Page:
Great! Thanks!

So I started the pill, and WOW! It worked! My cycles were regular, painless, easy peasy – just like I was told they should be.

Fast forward to age 24, when I meet some fabulous women who are way ahead of me in the baby-thoughts game, and my brain starts to grab onto key information like a magnet. You don’t have real cycles on birth control. You don’t really get a period. It’s all a fallacy.

Weird, but whatever. That was then, this is now. And maybe my doctor meant that the birth control would regulate me once I stopped taking it. That’s possible, right? (It actually is, but …)

Fast forward another year and a half. I’ve learned so much more and start to get worried. I don’t think my body ever functioned correctly, and it likely isn’t something the pill would fix. Maybe I should stop birth control and see what’s wrong. Maybe I need to learn more about what’s going on.

And that’s about the time a good friend, who had fought infertility and walked away with some horrible battle wounds but also a beautiful, thriving pregnancy, handed over her copy of TCOYF with instructions to read it.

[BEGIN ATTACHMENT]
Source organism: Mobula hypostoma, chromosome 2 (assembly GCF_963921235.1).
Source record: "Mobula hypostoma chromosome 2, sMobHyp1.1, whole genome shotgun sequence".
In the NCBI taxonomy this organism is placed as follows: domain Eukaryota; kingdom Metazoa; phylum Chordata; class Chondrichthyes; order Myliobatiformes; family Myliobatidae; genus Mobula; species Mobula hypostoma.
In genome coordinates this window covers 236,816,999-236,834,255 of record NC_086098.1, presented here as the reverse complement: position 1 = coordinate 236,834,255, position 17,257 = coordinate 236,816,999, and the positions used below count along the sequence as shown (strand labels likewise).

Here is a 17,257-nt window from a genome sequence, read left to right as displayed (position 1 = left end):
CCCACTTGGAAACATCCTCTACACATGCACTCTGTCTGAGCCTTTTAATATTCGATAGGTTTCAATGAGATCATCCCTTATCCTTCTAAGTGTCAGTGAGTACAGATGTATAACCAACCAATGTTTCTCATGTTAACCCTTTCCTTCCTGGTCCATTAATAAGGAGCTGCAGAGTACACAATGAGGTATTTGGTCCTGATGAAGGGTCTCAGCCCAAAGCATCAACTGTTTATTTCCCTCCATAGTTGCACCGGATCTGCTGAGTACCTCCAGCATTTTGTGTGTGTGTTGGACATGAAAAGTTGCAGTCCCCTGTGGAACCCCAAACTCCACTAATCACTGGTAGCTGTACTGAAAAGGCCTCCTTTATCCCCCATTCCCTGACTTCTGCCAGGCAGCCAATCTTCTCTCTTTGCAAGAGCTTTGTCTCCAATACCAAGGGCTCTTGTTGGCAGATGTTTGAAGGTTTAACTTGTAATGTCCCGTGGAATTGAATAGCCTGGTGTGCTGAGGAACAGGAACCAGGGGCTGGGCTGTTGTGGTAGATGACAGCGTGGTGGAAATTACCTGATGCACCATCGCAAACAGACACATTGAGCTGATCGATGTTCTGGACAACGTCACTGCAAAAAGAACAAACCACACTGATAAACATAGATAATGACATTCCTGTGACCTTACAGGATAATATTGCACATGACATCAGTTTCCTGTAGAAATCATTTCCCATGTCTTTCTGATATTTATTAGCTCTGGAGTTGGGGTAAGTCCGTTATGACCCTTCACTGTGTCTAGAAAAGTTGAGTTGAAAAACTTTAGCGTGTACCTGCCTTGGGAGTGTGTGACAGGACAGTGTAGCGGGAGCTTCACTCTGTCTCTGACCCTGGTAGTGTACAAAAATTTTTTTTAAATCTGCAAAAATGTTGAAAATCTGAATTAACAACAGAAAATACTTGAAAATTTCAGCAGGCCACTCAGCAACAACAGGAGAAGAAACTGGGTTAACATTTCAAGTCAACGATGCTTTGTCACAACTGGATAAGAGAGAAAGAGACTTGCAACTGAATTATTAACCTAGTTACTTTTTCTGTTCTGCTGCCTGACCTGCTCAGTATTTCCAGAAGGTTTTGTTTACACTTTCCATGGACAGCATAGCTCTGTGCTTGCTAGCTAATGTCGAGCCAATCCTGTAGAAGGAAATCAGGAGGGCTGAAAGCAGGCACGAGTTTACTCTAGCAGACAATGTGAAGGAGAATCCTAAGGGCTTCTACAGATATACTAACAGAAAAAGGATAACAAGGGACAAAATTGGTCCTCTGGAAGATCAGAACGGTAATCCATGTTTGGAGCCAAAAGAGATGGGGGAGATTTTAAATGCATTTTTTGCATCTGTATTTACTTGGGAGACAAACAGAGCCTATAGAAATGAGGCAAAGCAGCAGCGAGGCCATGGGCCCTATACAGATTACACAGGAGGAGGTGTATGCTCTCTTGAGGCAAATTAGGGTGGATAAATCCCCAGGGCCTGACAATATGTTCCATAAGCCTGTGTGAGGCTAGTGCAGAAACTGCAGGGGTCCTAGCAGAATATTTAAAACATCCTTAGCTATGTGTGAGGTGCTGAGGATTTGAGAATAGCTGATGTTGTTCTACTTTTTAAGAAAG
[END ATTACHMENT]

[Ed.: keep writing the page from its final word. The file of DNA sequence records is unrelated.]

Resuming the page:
So I did.

Wow. Did you know that discharge is actually cervical mucus that is essential to carrying the sperm into the uterus? Did you know it changes throughout the cycle and acts as a sperm taxi when your body is bursting forth an egg and doesn’t waste time creating it during not-fertile times? And holy moly! My temperature changes through my cycle, too?

The female body is a GENIUS! Why did I never know this?

Not only did the book finally give me a proper, thorough lesson in the female reproductive system, it pointed me in the direction of what my problem as a teen could have been – what it could be when I finally ditched the birth control.